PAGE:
How healthy is the deaf and hard-of-hearing community when most of the information that leads to healthy lifestyles is presented in a language they may not fully understand?
To help address that issue, the Centers for Disease Control and Prevention established the National Center for Deaf Health Research (NCDHR) in 2004 at the University of Rochester to promote health within the deaf and hard-of-hearing community, under the leadership of director Thomas Pearson and associate director Steven Barnett.
The National Technical Institute for the Deaf's Center for Access Technology, directed by James DeCaro, is a community partner in the program and collaborates to develop surveys in signed and written languages used and understood by members of the community.
Subcontracts with NCDHR involve develop- ing sign language-based health surveys and research measures to support a variety of health-related research, surveillance, and intervention programs funded by the CDC and National Institutes of Health.
"Deaf people who use American Sign Language are medically underserved and are often excluded from public health surveillance and research," says Vincent Samar, an associate professor in NTID's department of liberal studies and co-principal investigator on the CDC subcontract.
Since 2004, deaf and hearing researchers and community members worked together to develop and administer linguistically and culturally appropriate health surveys. Surveys were developed in ASL, signed English, and English print so the community respondents had the option to communicate in the form they were most familiar with.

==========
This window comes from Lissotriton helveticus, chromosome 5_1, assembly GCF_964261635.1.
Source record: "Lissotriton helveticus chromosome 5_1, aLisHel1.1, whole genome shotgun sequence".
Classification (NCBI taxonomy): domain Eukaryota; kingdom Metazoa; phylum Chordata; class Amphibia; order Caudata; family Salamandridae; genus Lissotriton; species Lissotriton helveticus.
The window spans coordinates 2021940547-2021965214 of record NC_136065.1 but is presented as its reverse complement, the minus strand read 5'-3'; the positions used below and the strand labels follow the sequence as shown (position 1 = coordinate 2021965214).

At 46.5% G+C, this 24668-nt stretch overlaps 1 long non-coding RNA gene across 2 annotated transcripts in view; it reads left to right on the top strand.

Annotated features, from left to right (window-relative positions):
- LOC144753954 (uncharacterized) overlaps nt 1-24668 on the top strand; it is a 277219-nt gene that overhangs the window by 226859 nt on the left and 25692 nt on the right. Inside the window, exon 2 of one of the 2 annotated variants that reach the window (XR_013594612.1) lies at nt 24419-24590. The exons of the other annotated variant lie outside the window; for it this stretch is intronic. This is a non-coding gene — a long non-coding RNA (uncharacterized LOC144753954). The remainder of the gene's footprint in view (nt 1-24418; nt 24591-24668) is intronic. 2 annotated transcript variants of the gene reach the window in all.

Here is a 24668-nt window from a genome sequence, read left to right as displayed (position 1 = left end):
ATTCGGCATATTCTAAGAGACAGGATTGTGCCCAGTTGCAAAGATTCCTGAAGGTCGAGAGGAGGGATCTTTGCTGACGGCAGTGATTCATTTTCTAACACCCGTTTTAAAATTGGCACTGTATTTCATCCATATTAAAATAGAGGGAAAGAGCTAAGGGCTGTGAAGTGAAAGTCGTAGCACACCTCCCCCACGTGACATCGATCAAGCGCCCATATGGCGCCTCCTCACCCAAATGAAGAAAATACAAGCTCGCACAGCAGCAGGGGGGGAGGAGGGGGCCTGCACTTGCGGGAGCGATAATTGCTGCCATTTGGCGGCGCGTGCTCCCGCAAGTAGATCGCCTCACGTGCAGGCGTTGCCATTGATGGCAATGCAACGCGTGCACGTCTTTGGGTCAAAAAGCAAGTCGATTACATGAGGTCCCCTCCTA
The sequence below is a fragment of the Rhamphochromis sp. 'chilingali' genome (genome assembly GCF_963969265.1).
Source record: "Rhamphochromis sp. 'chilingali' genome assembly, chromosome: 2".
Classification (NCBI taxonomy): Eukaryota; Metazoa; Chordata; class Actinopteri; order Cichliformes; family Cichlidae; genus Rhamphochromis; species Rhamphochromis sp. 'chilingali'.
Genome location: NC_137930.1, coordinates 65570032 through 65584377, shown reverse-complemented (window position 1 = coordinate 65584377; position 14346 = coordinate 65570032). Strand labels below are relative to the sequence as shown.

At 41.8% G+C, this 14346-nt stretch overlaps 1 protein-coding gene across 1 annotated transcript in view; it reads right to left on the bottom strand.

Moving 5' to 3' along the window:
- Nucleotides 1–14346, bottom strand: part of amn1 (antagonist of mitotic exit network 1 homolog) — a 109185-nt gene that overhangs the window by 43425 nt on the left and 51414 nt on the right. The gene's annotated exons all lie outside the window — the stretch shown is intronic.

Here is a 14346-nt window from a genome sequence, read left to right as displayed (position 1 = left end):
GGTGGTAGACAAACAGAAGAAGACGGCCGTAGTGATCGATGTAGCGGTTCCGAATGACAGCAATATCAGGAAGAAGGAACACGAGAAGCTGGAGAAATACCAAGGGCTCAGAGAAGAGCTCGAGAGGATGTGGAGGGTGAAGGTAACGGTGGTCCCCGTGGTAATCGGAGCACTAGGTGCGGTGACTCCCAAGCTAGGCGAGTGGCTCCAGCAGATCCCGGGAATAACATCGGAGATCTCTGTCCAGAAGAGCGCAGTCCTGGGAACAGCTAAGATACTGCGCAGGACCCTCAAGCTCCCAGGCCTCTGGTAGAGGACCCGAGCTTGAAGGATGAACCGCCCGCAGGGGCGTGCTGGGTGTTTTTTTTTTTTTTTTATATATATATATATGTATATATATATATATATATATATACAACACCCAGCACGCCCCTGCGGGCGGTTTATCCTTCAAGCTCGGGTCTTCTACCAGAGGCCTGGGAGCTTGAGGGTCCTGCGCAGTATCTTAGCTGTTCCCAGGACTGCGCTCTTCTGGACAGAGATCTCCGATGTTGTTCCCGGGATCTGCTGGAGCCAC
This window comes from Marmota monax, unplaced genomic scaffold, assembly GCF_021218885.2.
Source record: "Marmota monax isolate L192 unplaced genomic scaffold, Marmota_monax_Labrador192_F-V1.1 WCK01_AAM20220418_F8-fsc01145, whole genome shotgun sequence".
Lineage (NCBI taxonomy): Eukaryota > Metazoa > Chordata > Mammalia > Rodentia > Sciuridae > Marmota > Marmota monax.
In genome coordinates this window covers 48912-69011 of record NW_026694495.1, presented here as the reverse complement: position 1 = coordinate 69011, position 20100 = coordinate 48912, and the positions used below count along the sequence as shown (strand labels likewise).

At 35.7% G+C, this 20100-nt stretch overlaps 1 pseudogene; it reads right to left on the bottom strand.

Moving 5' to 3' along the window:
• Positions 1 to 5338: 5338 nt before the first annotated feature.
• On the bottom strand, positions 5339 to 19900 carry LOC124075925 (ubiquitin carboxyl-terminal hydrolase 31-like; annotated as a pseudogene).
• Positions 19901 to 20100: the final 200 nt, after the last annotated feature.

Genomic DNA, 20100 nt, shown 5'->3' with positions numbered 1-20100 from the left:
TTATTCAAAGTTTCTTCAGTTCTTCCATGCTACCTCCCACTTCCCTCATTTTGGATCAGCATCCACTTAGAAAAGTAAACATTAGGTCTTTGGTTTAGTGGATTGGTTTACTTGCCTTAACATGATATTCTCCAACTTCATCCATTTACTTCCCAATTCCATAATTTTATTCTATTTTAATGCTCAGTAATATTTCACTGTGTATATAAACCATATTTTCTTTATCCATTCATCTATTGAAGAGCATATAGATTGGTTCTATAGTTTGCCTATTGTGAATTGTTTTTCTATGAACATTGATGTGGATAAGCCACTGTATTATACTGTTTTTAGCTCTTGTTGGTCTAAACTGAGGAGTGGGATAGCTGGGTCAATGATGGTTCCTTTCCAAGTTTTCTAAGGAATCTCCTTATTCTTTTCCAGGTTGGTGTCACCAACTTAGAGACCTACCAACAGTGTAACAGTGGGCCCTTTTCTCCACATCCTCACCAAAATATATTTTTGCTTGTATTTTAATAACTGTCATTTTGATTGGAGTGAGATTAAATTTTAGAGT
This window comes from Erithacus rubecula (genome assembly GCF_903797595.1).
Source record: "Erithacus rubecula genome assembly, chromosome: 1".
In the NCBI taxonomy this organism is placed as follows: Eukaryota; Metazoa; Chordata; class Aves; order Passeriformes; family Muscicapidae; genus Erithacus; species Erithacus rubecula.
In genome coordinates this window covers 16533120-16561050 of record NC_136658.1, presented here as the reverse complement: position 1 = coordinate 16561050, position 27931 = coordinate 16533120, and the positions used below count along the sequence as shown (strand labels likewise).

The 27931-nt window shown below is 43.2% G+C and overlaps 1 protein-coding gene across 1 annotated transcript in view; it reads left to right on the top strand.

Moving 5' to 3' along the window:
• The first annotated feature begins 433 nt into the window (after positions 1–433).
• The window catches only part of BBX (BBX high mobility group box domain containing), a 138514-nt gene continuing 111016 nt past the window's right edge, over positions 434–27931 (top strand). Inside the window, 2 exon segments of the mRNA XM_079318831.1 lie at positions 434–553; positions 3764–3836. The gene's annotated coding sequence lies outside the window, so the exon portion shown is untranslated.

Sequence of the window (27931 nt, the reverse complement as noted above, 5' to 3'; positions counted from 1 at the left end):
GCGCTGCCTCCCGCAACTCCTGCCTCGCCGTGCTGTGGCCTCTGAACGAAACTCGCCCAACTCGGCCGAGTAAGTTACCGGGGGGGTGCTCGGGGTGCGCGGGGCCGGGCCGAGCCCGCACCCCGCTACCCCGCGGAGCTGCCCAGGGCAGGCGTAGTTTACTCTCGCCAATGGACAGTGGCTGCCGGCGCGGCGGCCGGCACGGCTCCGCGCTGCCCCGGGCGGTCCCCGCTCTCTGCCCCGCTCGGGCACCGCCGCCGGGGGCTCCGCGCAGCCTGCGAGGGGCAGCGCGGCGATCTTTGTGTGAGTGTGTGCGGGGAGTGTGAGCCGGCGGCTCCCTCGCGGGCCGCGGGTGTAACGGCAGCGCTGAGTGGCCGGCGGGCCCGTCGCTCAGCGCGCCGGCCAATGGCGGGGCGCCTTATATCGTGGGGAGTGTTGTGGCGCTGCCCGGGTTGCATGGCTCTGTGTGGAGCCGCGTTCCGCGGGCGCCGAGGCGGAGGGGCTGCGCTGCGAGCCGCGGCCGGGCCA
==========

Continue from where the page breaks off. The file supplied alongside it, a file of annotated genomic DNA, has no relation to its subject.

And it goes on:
Samar's team collaborated with NCDHR to develop video tools used to present surveys to community members. Samar also collaborates on the planning and execution of NCDHR research projects.
NCDHR's surveys have identified several high-priority health risk factors, including obesity, intimate partner violence, and suicide attempts. NCDHR has obtained new CDC and NIH funding to respond to these and other priorities.
For example, to respond to the deaf community's obesity-prevention priority, a "Deaf Weight Wise" program was launched to help promote healthy eating and exercise and reduce the risks of being overweight.
"The Deaf Weight Wise program is an excellent example of community-based participatory research and follow-up community intervention," Samar says. Now, with help from additional funding from the CDC, NCDHR is busy conducting research to determine if this program has been effective.